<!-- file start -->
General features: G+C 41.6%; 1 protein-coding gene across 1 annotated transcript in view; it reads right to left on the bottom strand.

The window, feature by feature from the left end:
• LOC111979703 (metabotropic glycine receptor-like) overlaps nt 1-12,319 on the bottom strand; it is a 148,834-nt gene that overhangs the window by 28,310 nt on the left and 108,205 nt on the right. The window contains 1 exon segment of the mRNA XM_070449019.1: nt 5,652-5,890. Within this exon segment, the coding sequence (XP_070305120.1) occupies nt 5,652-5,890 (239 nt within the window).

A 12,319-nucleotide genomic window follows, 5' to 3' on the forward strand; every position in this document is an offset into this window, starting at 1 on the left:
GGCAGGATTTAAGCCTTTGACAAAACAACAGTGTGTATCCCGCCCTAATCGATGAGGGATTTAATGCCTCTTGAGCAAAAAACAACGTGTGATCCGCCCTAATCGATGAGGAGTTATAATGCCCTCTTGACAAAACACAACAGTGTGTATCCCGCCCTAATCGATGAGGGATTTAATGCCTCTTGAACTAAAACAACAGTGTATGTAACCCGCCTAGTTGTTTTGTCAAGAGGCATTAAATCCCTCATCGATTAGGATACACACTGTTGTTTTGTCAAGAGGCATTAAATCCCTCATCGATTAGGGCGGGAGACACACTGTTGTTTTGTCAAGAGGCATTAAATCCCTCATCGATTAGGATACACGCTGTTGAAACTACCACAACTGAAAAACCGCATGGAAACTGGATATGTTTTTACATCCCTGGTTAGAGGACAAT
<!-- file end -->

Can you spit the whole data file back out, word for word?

General features: G+C 41.6%; 1 protein-coding gene across 1 annotated transcript in view; it reads right to left on the bottom strand.

The window, feature by feature from the left end:
• LOC111979703 (metabotropic glycine receptor-like) overlaps nt 1-12,319 on the bottom strand; it is a 148,834-nt gene that overhangs the window by 28,310 nt on the left and 108,205 nt on the right. The window contains 1 exon segment of the mRNA XM_070449019.1: nt 5,652-5,890. Within this exon segment, the coding sequence (XP_070305120.1) occupies nt 5,652-5,890 (239 nt within the window).

A 12,319-nucleotide genomic window follows, 5' to 3' on the forward strand; every position in this document is an offset into this window, starting at 1 on the left:
GGCAGGATTTAAGCCTTTGACAAAACAACAGTGTGTATCCCGCCCTAATCGATGAGGGATTTAATGCCTCTTGAGCAAAAAACAACGTGTGATCCGCCCTAATCGATGAGGAGTTATAATGCCCTCTTGACAAAACACAACAGTGTGTATCCCGCCCTAATCGATGAGGGATTTAATGCCTCTTGAACTAAAACAACAGTGTATGTAACCCGCCTAGTTGTTTTGTCAAGAGGCATTAAATCCCTCATCGATTAGGATACACACTGTTGTTTTGTCAAGAGGCATTAAATCCCTCATCGATTAGGGCGGGAGACACACTGTTGTTTTGTCAAGAGGCATTAAATCCCTCATCGATTAGGATACACGCTGTTGAAACTACCACAACTGAAAAACCGCATGGAAACTGGATATGTTTTTACATCCCTGGTTAGAGGACAAT